Volkswagen adds light, sound, and style to the face-lifted 2021 Arteon

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Just two years have passed since Volkswagen’s flagship sedan, the Arteon, began arriving at U.S. dealerships nationwide. Volkswagen recently announced a face-lifted version of the car, despite its relatively brief presence on our shores, bringing a sizable slate of updates for the 2021 model year.

For the uninitiated, the Arteon was designated as the successor to VW’s curvaceous, Passat-derived CC sedan. Based on the Golf’s MQB platform, it’s a genuinely striking car in the metal, and the exterior updates for 2021 make this style-forward car even more so.

2021 VW Arteon Facelift Hero front three quarter seaside
Volkswagen

Let’s start at the front end of the car. Prospective Arteon owners can now elect an illuminated grille, thanks to new LED daytime running lights that connect to form a single style line across the front of the of the car. The new light strips surround a redesigned VW logo and take the place of flashy chrome inserts—Volkswagen claims that “Light is the new Chrome.” Buyers who opt for the base SE get a new chrome strip above the front spoiler, while the R-Line (shown above) trim gets more aggressive-looking intakes in the lower apron.

Speaking of trims, VW will offer the Arteon in three for the U.S. market: SE, SEL R-Line, and SEL Premium R-line. That means that opting for anything but the cheapest model gets you the more sporting (and busier-looking) front end. Two new wheel designs, one 18- and one 20-inch, add to the tweaked styling. Out back, the revised logo rests atop new typography for the Arteon’s badge lettering.

2021 VW Arteon Facelift new badge and typography
Volkswagen

Three new colors join the mix for 2021—Onyx White, Kings Red Metallic, and our personal favorite, Lapiz Blue. The white and blue will only be available on R-Line trims, (read: the top two) while the deep, handsome red can be had on all new Arteons.

Inside, a more exclusive cockpit design hopes to mimic the handsome styling of the exterior. VW incorporated an entirely new dash panel for the Arteon, with handsome new surfaces (embossed stitching on an imitation-leather dashboard remains, sadly) redesigned air vents, and an updated center stack. The main controls feature a new touch “slider” to handle all climate functions, in place of physical dials. Gone are physical buttons for functions like window defrosting and seat heating.

2021 VW Arteon Facelift interior
Volkswagen

A new multifunction steering wheel, first featured on the Atlas Cross Sport, also ditches real buttons for touch-sensitive surfaces to operate the 10.25-inch screen that comes as part of the Volkswagen Digital Cockpit. Volume controls are also touch-sensitive, should you want to crank up the Björk from the new-for-2021, 700-watt, 12-speaker Harman/Kardon audio system offered on the SEL Premium R-Line. This will be the first U.S. VW to offer a Harman/Kardon system.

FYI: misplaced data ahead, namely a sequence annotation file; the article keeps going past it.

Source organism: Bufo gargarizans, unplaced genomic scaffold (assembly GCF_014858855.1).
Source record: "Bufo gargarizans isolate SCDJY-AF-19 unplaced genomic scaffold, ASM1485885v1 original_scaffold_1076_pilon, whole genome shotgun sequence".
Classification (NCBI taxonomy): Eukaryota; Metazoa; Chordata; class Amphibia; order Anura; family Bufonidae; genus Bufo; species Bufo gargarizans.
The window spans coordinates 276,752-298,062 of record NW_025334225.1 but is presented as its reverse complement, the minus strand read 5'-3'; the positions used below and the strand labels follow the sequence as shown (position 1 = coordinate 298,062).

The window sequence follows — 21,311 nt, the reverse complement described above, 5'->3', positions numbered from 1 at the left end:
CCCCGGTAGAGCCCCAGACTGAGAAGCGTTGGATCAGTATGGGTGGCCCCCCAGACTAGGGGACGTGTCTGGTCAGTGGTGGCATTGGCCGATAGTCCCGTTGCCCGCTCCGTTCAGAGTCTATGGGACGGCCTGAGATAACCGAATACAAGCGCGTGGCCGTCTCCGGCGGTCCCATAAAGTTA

The 8.0-inch center touchscreen features VW’s MIB3 infotainment system, which offers conveniences like wireless App-Connect and multi-phone pairing. No more USB cords to jump into Apple CarPlay! Because all good luxury cars have ambient lighting, VW follows suit, giving the SEL and SEL Premium fancy translucent aluminum decor with 30-color illumination.

Powertrains remain unchanged for the nip-tucked Arteon; the only engine on offer in the States is the EA888 2.0-liter, turbocharged inline-four. The mill churns out a respectable 268 horsepower and 258 lb-ft of torque, while an eight-speed automatic transmission handles gear changes. The SE will be front-drive only, while the SEL R-Line will allow buyers to opt for VW’s 4Motion all-wheel drive system, and the top-tier SEL Premium R-Line will be offered exclusively with 4Motion.

2021 VW Arteon Facelift side profile
Volkswagen

Will these changes bring the Arteon flourishing success? VW only sold 788 examples in Q1 of 2020, and that was as the COVID-19 pandemic was bringing the auto industry to its knees. Sales reports for Q2 will shed even more light on the extent of the slowdown. While the regular Atlas and the new Atlas Cross Sport do a satisfactory job of filling the big-box segment for the dearly departed Touareg, the Arteon is in a tougher spot as VW’s designated halo car in North America, where people aren’t exactly lining up in droves for sedans with raked rooflines and under 30 mpg highway.

Still, it’s a pretty thing to look at. When the face-lifted Arteon finally arrives on our shores in November of this year, we’ll take ours in Lapiz Blue, please.

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